Advertising body to review use of word 'unlimited' after getting 20 complaints linked to phone and broadband providers

Advertising body to review use of word 'unlimited' after getting 20 complaints linked to phone and broadband providers

The Advertising Standards Authority for Ireland (ASAI) has received 20 complaints in 18 months from the public relating to phone and broadband providers advertising products as "unlimited" when they actually included caps.

Many Irish operators, including Eir, Vodafone, Three and Virgin, advertise broadband or mobile phone services as 'unlimited' or having 'all-you-can-eat data' but include caps. Exceeding these caps - so-called "fair usage charges" - can result in costly penalties for consumers, though many are unaware that the limits even exist.

The ASAI's code of standards claims that "a marketing communication should not mislead, or be likely to mislead, by inaccuracy, ambiguity, exaggeration, omission or otherwise".

The ASAI has confirmed that it has received 20 complaints from the public relating to fair usage charges since the start of last year. Eight of these have been lodged in 2019.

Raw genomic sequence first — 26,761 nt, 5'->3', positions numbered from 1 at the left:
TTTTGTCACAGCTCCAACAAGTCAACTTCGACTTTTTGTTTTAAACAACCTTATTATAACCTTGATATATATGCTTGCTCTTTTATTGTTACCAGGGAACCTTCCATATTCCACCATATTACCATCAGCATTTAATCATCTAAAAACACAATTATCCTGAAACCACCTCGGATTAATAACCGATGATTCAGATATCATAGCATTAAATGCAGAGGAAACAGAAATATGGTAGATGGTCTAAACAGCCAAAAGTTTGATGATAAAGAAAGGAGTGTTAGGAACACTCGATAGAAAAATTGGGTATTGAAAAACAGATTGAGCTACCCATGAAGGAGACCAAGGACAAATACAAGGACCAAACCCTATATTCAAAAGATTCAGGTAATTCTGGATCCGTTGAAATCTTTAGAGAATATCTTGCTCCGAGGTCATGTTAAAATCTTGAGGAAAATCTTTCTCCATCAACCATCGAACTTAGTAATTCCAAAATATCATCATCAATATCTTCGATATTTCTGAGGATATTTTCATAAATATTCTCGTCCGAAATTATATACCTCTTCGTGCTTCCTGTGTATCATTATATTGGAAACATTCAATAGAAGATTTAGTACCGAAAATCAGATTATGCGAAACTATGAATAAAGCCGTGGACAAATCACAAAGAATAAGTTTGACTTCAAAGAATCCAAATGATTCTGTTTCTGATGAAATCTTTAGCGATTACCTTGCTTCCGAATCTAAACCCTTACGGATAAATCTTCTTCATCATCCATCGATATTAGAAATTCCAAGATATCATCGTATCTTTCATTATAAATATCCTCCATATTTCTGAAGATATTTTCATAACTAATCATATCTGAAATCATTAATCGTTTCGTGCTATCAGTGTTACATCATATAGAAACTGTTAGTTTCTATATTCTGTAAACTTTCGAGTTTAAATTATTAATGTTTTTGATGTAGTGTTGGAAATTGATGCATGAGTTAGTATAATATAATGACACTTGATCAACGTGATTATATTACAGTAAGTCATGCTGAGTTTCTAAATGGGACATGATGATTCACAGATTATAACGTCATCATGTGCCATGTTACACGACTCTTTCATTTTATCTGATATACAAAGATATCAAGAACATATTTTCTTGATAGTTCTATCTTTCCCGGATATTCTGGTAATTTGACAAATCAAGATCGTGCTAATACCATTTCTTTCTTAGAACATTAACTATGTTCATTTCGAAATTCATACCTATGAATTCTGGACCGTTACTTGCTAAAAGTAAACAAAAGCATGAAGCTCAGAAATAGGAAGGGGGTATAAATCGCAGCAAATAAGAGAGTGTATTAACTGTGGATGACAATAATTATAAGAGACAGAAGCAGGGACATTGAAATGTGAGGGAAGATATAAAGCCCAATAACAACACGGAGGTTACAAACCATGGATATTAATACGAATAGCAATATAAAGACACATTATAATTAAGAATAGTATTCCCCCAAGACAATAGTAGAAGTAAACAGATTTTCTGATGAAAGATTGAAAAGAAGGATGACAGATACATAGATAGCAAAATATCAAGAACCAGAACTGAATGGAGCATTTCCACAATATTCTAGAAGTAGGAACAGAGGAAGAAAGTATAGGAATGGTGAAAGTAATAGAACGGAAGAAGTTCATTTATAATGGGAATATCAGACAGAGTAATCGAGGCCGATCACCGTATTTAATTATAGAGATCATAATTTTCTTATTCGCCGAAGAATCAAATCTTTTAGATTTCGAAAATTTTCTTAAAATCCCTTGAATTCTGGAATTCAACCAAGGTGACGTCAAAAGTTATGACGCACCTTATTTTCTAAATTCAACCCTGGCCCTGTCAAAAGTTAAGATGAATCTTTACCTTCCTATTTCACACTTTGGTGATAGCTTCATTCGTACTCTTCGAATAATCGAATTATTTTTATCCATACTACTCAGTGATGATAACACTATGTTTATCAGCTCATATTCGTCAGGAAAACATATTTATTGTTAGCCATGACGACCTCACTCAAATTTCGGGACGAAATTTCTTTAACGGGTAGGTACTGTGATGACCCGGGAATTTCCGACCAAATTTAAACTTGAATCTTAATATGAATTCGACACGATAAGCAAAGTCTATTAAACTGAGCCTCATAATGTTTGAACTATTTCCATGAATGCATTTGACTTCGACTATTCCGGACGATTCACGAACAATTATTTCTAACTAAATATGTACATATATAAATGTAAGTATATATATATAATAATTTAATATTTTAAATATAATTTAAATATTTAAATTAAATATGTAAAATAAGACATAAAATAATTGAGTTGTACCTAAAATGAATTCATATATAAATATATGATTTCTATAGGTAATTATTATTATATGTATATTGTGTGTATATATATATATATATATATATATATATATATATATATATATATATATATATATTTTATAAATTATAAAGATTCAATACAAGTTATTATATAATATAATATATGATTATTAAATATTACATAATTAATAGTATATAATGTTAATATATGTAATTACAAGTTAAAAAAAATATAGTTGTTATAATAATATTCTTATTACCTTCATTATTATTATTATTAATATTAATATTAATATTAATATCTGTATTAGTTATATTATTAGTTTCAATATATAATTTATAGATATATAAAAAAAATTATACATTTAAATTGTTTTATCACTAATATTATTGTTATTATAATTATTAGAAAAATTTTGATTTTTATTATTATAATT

In 2018, the ASAI resolved a total of 192 complaints about a range of telecommunications advertising issues, with fair usage policies comprising 6% of the total.

Last week, the ASAI confirmed that it is set to undertake a review of the terminology that can be used when it comes to advertising mobile and broadband services.

A guidance note is being prepared for telecommunications companies and the advertising watchdog has specifically identified the word "unlimited" as one that needs to be reassessed.

However, while the ASAI has confirmed that the review will take place, a spokesperson noted that the process has not yet started: "Once undertaken, we will be looking at the conditions in which the term can continue to be used by advertisers."

Currently, advertisers can use the term 'unlimited' even when plans have caps if they affect "no more than 1% of customers".

They are required to warn customers when they are reaching their limits, though.

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